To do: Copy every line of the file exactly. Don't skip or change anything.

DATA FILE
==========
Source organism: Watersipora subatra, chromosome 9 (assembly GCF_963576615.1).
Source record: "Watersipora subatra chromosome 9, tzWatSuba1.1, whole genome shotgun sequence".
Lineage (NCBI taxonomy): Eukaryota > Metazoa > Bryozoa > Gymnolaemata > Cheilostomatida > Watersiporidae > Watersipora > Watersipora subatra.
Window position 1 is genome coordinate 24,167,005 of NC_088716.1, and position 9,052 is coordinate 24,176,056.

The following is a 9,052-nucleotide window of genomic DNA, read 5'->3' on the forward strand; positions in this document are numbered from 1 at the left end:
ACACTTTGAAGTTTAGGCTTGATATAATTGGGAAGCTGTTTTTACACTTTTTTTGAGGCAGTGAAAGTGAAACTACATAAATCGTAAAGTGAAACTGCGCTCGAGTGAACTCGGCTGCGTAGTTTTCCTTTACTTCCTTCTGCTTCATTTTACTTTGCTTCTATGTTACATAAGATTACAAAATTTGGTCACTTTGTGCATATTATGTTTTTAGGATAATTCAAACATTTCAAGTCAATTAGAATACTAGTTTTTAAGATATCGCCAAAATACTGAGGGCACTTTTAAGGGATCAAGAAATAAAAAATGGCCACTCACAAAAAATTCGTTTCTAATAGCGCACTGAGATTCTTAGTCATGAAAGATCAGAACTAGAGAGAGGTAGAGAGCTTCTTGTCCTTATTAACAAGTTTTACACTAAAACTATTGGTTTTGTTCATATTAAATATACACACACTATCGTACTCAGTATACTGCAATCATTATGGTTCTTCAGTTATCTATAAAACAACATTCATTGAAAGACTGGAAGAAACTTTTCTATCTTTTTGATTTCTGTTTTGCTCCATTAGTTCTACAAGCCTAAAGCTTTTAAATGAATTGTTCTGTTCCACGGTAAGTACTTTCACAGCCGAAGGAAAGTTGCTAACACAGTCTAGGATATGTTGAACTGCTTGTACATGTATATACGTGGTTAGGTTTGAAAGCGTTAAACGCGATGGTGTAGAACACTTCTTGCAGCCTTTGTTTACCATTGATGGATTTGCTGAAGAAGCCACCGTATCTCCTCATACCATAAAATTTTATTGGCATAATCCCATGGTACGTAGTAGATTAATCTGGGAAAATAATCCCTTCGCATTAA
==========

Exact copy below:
Source organism: Watersipora subatra, chromosome 9 (assembly GCF_963576615.1).
Source record: "Watersipora subatra chromosome 9, tzWatSuba1.1, whole genome shotgun sequence".
Lineage (NCBI taxonomy): Eukaryota > Metazoa > Bryozoa > Gymnolaemata > Cheilostomatida > Watersiporidae > Watersipora > Watersipora subatra.
Window position 1 is genome coordinate 24,167,005 of NC_088716.1, and position 9,052 is coordinate 24,176,056.

The following is a 9,052-nucleotide window of genomic DNA, read 5'->3' on the forward strand; positions in this document are numbered from 1 at the left end:
ACACTTTGAAGTTTAGGCTTGATATAATTGGGAAGCTGTTTTTACACTTTTTTTGAGGCAGTGAAAGTGAAACTACATAAATCGTAAAGTGAAACTGCGCTCGAGTGAACTCGGCTGCGTAGTTTTCCTTTACTTCCTTCTGCTTCATTTTACTTTGCTTCTATGTTACATAAGATTACAAAATTTGGTCACTTTGTGCATATTATGTTTTTAGGATAATTCAAACATTTCAAGTCAATTAGAATACTAGTTTTTAAGATATCGCCAAAATACTGAGGGCACTTTTAAGGGATCAAGAAATAAAAAATGGCCACTCACAAAAAATTCGTTTCTAATAGCGCACTGAGATTCTTAGTCATGAAAGATCAGAACTAGAGAGAGGTAGAGAGCTTCTTGTCCTTATTAACAAGTTTTACACTAAAACTATTGGTTTTGTTCATATTAAATATACACACACTATCGTACTCAGTATACTGCAATCATTATGGTTCTTCAGTTATCTATAAAACAACATTCATTGAAAGACTGGAAGAAACTTTTCTATCTTTTTGATTTCTGTTTTGCTCCATTAGTTCTACAAGCCTAAAGCTTTTAAATGAATTGTTCTGTTCCACGGTAAGTACTTTCACAGCCGAAGGAAAGTTGCTAACACAGTCTAGGATATGTTGAACTGCTTGTACATGTATATACGTGGTTAGGTTTGAAAGCGTTAAACGCGATGGTGTAGAACACTTCTTGCAGCCTTTGTTTACCATTGATGGATTTGCTGAAGAAGCCACCGTATCTCCTCATACCATAAAATTTTATTGGCATAATCCCATGGTACGTAGTAGATTAATCTGGGAAAATAATCCCTTCGCATTAA